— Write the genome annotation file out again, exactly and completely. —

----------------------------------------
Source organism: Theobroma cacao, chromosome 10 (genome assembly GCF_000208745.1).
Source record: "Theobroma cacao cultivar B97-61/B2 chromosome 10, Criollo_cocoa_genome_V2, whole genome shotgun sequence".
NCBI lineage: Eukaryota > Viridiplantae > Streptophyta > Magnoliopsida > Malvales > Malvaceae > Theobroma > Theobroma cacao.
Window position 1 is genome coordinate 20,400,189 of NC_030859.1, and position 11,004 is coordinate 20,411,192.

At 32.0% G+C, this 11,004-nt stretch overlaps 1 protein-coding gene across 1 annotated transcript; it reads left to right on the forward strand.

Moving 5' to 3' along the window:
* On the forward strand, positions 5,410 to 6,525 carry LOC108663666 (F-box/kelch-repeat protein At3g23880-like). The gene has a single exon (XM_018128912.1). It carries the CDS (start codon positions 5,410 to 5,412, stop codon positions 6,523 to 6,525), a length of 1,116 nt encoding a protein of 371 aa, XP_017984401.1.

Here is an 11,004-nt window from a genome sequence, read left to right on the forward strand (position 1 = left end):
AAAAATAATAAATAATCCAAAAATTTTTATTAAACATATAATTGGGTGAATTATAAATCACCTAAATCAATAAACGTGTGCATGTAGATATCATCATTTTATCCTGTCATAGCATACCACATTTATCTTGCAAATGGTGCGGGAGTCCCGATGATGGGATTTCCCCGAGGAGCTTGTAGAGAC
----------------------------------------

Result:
Source organism: Theobroma cacao, chromosome 10 (genome assembly GCF_000208745.1).
Source record: "Theobroma cacao cultivar B97-61/B2 chromosome 10, Criollo_cocoa_genome_V2, whole genome shotgun sequence".
NCBI lineage: Eukaryota > Viridiplantae > Streptophyta > Magnoliopsida > Malvales > Malvaceae > Theobroma > Theobroma cacao.
Window position 1 is genome coordinate 20,400,189 of NC_030859.1, and position 11,004 is coordinate 20,411,192.

At 32.0% G+C, this 11,004-nt stretch overlaps 1 protein-coding gene across 1 annotated transcript; it reads left to right on the forward strand.

Moving 5' to 3' along the window:
* On the forward strand, positions 5,410 to 6,525 carry LOC108663666 (F-box/kelch-repeat protein At3g23880-like). The gene has a single exon (XM_018128912.1). It carries the CDS (start codon positions 5,410 to 5,412, stop codon positions 6,523 to 6,525), a length of 1,116 nt encoding a protein of 371 aa, XP_017984401.1.

Here is an 11,004-nt window from a genome sequence, read left to right on the forward strand (position 1 = left end):
AAAAATAATAAATAATCCAAAAATTTTTATTAAACATATAATTGGGTGAATTATAAATCACCTAAATCAATAAACGTGTGCATGTAGATATCATCATTTTATCCTGTCATAGCATACCACATTTATCTTGCAAATGGTGCGGGAGTCCCGATGATGGGATTTCCCCGAGGAGCTTGTAGAGAC